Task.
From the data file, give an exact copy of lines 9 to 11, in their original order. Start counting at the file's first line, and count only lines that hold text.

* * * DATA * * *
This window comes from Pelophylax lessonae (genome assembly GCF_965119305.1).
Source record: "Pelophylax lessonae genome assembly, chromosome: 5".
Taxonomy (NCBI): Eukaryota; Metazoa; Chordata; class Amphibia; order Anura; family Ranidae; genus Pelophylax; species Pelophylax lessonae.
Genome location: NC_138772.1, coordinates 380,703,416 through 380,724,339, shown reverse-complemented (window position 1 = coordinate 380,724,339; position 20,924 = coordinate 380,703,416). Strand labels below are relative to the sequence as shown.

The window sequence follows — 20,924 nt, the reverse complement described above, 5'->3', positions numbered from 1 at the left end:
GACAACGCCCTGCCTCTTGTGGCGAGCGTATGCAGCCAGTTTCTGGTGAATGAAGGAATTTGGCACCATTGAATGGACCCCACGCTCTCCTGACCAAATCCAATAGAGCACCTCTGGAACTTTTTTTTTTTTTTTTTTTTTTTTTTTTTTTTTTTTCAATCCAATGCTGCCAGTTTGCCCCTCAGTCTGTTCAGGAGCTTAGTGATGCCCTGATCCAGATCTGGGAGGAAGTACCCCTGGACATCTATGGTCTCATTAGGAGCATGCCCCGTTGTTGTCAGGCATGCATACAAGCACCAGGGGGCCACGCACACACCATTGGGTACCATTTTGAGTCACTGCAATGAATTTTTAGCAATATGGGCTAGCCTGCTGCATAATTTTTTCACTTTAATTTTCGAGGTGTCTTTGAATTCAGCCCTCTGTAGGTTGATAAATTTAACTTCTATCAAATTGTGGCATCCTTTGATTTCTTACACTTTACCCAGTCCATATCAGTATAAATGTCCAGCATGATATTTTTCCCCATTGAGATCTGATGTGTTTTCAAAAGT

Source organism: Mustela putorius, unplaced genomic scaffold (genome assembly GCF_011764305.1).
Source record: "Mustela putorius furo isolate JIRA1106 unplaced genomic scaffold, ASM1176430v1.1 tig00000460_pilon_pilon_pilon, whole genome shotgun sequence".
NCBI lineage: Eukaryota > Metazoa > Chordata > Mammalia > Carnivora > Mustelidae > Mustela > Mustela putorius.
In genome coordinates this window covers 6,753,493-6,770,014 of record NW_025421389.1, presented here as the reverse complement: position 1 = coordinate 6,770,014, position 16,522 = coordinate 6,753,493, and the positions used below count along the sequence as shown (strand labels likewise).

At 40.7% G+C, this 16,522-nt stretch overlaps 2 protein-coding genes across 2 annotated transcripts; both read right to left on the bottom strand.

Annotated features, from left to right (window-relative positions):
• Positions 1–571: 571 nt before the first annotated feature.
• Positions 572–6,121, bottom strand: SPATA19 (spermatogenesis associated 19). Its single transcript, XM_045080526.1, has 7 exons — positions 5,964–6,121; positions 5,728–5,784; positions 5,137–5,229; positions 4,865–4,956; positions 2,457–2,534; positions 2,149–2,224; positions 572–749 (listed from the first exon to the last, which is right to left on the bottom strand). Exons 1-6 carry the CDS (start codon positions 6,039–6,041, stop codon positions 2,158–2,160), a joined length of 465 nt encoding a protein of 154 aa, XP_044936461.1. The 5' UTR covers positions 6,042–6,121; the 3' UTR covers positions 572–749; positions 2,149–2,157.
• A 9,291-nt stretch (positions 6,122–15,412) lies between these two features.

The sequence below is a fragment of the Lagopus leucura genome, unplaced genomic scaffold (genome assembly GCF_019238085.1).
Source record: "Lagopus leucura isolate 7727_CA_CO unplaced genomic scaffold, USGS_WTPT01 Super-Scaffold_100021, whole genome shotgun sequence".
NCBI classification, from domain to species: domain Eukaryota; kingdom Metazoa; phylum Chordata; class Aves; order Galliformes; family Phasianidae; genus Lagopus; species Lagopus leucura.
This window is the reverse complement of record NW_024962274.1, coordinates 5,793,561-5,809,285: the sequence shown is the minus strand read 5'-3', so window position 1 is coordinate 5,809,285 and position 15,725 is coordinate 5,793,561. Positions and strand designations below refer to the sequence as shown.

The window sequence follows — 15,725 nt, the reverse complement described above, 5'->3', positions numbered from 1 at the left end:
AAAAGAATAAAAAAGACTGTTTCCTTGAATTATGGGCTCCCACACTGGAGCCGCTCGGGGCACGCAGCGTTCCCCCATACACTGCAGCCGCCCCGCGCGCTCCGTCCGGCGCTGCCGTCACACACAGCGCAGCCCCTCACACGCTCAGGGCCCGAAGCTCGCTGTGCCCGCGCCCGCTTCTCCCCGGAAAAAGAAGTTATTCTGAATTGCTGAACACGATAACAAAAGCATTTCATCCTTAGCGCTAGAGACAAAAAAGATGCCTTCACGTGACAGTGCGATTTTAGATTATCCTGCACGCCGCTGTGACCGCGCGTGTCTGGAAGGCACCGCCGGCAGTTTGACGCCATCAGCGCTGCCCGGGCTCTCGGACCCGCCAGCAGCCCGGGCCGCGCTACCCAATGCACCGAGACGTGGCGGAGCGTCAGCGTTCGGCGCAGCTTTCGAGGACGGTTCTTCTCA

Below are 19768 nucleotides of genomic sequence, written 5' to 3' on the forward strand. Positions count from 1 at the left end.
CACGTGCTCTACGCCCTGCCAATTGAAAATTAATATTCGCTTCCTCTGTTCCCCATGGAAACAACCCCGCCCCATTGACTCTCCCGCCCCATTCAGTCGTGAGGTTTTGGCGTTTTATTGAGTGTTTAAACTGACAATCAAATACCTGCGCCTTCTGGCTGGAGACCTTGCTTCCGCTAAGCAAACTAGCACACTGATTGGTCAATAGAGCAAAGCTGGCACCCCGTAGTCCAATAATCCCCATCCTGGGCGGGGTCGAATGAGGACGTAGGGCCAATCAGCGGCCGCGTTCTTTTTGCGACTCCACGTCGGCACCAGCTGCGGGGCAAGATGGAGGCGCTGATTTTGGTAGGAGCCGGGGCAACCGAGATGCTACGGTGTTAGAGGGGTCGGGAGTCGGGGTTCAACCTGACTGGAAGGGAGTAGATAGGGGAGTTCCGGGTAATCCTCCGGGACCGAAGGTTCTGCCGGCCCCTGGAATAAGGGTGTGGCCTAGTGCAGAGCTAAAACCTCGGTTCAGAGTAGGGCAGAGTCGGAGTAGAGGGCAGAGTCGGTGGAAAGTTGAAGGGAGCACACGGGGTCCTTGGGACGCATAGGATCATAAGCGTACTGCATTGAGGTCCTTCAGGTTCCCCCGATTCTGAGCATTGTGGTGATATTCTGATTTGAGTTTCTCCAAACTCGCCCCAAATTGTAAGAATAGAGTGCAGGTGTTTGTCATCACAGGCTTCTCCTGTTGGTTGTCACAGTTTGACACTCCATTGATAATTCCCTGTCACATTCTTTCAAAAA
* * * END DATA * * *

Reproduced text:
NCBI lineage: Eukaryota > Metazoa > Chordata > Mammalia > Carnivora > Mustelidae > Mustela > Mustela putorius.
In genome coordinates this window covers 6,753,493-6,770,014 of record NW_025421389.1, presented here as the reverse complement: position 1 = coordinate 6,770,014, position 16,522 = coordinate 6,753,493, and the positions used below count along the sequence as shown (strand labels likewise).

At 40.7% G+C, this 16,522-nt stretch overlaps 2 protein-coding genes across 2 annotated transcripts; both read right to left on the bottom strand.